What You Need To Know About Eating Disorders Before You Watch “To The Bone”

by Gianluca Russo

After the controversy surrounding 13 Reasons Why and its glamorization of teen suicide, many were concerned that Netflix’s new original movie, To The Bone, would fall victim to the same issues with its focus on eating disorders. The film, released on July 14, centers on 20-year-old Ellen (Lily Collins) as she battles through an almost disastrous journey with anorexia and struggles to recover from the eating disorder that is quickly engulfing her entire life.

While critical reception was more positive regarding To The Bone, many, including health experts, were still disappointed and concerned with how anorexia was portrayed. If you’re like me and want to know more about eating disorders, especially how to help family and friends, then speaking to an eating disorder specialist is the best way to go. Thankfully, Dr. Julie Morison, Ph.D., Director and Owner of Albany Psychological Services for Eating Disorders in Albany, New York, was kind enough to share her insight and explain how eating disorders are much more complicated and intense than many realize.

What are some common causes of eating disorders (EDs) among teens, other than influence from the media?

Bullying is one of largest causes of EDs among teens, especially in boys. Causes of EDs are often unknown. Someone can develop an ED very accidently. Many patients come to us reporting that they were trying to “eat healthy” and things then got out of control.

How common are eating disorders among teenagers?

They say that 10 in 100 [young women] are diagnosed with an ED. This is lower in males.

Anorexia and bulimia are often the two most talked about eating disorders. What are some other eating disorders you see more frequently nowadays?

Binge eating disorder appears to be the most commonly seen of the new ED diagnoses.

What are some major misconceptions about eating disorders?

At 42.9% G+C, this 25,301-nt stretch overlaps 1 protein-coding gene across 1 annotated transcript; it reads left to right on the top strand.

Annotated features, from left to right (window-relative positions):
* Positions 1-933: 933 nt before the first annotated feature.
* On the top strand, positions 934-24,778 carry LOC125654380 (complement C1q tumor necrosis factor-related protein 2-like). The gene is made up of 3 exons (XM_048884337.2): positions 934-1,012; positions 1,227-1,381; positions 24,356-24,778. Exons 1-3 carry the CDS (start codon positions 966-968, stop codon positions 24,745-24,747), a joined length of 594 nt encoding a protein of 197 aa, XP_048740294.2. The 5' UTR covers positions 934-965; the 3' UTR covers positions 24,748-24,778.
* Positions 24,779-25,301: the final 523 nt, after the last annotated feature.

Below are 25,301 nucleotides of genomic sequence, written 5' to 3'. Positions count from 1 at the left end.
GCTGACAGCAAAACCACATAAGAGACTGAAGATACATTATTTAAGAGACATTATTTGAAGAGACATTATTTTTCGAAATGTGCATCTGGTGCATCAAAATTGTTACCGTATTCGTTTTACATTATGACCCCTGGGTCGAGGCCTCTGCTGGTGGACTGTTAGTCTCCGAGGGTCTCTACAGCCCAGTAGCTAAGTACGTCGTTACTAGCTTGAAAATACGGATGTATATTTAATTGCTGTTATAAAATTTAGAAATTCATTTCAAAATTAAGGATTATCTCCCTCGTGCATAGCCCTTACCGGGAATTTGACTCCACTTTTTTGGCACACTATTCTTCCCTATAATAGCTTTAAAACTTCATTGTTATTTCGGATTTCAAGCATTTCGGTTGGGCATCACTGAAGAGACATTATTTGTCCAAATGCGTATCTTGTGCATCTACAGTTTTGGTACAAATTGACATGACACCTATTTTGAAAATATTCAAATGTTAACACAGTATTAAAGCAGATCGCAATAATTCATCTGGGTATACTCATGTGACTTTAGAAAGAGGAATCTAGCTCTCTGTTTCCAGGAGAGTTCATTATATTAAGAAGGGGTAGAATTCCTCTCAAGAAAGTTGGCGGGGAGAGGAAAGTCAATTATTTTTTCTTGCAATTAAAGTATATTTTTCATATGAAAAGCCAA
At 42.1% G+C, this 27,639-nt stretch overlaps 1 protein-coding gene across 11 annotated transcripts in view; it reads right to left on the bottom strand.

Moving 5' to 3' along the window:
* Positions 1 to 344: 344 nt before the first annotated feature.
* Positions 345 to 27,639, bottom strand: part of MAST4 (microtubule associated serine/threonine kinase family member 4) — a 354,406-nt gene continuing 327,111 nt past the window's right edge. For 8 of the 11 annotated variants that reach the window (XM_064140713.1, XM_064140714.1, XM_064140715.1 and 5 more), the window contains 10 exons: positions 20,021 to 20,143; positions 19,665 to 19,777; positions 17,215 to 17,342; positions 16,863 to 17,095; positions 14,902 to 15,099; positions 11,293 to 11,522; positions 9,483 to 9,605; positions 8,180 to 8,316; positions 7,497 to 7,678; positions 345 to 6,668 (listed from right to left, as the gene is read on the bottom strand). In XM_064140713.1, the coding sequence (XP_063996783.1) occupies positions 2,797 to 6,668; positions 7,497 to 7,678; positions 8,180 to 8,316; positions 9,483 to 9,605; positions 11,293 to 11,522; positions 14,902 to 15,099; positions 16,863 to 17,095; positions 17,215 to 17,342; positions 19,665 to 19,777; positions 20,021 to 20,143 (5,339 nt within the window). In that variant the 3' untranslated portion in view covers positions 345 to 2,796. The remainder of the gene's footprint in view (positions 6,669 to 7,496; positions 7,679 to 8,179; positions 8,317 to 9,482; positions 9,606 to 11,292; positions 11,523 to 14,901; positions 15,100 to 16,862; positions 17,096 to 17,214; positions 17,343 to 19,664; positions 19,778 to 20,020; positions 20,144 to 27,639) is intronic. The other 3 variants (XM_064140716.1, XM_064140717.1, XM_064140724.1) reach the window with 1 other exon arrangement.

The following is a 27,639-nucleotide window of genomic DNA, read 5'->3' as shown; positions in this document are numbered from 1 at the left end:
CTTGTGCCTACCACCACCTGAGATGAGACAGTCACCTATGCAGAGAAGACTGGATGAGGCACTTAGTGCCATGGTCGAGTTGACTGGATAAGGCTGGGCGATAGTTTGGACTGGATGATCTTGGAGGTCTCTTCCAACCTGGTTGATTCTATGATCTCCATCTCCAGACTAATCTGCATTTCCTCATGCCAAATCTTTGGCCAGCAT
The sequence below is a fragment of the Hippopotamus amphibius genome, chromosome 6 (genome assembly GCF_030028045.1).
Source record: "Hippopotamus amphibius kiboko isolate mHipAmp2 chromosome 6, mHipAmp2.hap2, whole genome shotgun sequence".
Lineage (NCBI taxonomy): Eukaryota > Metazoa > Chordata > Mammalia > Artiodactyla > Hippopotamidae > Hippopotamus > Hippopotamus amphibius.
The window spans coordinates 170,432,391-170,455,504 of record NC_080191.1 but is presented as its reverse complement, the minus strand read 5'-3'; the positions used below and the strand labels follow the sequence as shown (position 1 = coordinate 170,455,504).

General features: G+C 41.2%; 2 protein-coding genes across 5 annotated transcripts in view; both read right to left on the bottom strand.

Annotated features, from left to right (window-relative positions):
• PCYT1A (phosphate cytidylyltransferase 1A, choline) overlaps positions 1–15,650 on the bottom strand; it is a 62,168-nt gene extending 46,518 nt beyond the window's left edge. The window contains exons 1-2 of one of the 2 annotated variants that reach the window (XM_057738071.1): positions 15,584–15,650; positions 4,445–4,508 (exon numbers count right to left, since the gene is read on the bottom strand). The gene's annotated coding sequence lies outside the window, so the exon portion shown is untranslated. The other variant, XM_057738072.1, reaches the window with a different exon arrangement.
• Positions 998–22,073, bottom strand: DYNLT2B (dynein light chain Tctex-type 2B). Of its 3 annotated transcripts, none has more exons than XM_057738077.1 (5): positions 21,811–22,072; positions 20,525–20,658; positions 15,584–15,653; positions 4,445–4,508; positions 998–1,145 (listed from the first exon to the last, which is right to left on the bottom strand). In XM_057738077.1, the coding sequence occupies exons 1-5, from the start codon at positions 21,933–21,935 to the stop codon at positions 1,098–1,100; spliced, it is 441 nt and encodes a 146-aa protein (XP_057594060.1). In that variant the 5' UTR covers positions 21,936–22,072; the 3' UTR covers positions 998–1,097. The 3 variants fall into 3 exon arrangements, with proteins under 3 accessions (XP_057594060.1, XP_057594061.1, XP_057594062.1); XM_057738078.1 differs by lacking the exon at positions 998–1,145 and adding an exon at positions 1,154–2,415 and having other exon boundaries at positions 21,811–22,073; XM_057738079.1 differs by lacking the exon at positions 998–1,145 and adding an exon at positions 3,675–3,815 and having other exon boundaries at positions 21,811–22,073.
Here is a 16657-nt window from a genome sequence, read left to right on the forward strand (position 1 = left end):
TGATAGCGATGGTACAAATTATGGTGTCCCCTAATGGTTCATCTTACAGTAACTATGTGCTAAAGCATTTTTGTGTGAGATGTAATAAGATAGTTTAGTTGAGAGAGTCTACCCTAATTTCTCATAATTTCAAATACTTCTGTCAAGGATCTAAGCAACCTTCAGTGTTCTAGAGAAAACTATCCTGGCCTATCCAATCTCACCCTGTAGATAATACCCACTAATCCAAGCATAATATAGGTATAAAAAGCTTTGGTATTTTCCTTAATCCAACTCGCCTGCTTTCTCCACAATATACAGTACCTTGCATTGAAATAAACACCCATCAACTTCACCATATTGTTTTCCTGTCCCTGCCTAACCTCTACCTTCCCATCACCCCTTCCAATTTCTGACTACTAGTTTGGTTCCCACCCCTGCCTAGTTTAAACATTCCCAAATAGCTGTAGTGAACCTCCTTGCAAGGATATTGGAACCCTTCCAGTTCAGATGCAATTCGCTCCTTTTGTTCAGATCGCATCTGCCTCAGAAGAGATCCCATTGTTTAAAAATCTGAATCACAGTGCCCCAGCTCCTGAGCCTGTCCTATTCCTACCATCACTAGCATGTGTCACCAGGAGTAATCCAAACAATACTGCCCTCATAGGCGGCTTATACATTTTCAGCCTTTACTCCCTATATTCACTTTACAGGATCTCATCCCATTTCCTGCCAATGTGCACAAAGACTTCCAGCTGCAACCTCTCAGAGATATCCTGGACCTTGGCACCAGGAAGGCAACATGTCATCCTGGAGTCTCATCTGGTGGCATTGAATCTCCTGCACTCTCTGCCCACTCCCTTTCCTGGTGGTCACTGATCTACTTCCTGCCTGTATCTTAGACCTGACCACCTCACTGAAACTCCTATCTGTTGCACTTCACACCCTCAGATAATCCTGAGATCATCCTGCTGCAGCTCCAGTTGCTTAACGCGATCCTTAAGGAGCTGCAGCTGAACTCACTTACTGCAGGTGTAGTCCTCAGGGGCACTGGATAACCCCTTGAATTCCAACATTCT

Some common misconceptions are everyone with an ED is underweight, it only affects women, it’s always about weight, shape and size, and that EDs aren’t that serious. In fact, EDs are the most deadly of all mental illnesses.

What are some signs that someone may be battling an eating disorder?

There may be no outward sign that a person is struggling. However, the following are a few things one might witness: a person may go to the bathroom immediately after or during meals, or take a long shower soon after completing a large meal; weight loss or weight gain; changes to hair (thinning); cold intolerance; and isolation from others, especially if the person might be expected to eat a meal. Some other signs may include increase in exercise, or exercising immediately following a meal; food rules, such as dramatic restriction of foods or food groups; skipping meals; the use of laxatives, diuretics, or diet pills; and eating in excess after having restricted.

Does having an eating disorder necessarily mean that a person has to be incredibly thin?

Nope! People with bulimia are often of normal weight or can be above normal weight. People with binge-eating disorder are often overweight.

What can family and friends do to help someone with an eating disorder?

They can help encourage their loved ones to see their primary care provider to ensure they are medically stable. Encourage that they seek a consultation for treatment by a mental health provider that specializes in the treatment of EDs. Connecting them with a dietician can also be very helpful. Family members want to encourage support from outside providers; it can stress the family dynamic to turn the family members into “the food police.” With the help of a clinician, the family can take on the role of support and advocacy.

What kind of treatment is available for those with eating disorders?

There are many levels of care that patients with EDs can seek, depending on how ill they are. People with EDs can seek treatment as an inpatient in a medical facility (usually for refeeding), or they can go to residential treatment facilities and intensive outpatient treatment programs, as well as weekly therapy with a mental health provider. It is important to seek the right level of care based on the person’s symptoms. We provide intensive outpatient treatment and therapy at our practice, HPA/LiveWell, both here in Albany and in Poughkeepsie, NY. You can read more about our treatment at www.hpalivewell.com.

In the future, how do you think media companies can accurately go about portraying eating disorders onscreen?

 It’s a very tricky situation. I think what comes into play a lot is…who is watching. You can have someone who is recovery-minded watching it, and someone who may be [battling an ED] watching it, and they both have different views. I think it’s important [for media companies] to consider the myths, like all people with EDs are skinny, and to portray EDs accurately. It really is a tricky situation, and I think who is watching really affects the outcome.

More from BUST

What Netflix’s “To The Bone” Gets Dangerously Wrong — It’s More Than Just Visual Triggers

New Show About Bulimia, “BINGE,” Is Daring And Provocative

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